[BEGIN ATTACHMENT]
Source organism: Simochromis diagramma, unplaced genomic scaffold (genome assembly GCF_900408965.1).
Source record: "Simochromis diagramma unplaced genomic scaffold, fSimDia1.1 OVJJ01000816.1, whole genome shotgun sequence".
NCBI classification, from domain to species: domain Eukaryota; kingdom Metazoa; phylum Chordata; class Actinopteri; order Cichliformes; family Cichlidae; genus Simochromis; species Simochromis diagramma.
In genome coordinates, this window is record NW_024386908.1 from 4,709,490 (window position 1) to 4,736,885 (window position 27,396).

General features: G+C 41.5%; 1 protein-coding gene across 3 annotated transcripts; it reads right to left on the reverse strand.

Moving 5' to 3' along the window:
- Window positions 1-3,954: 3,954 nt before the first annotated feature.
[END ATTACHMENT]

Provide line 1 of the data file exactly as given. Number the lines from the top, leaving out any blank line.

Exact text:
Source organism: Simochromis diagramma, unplaced genomic scaffold (genome assembly GCF_900408965.1).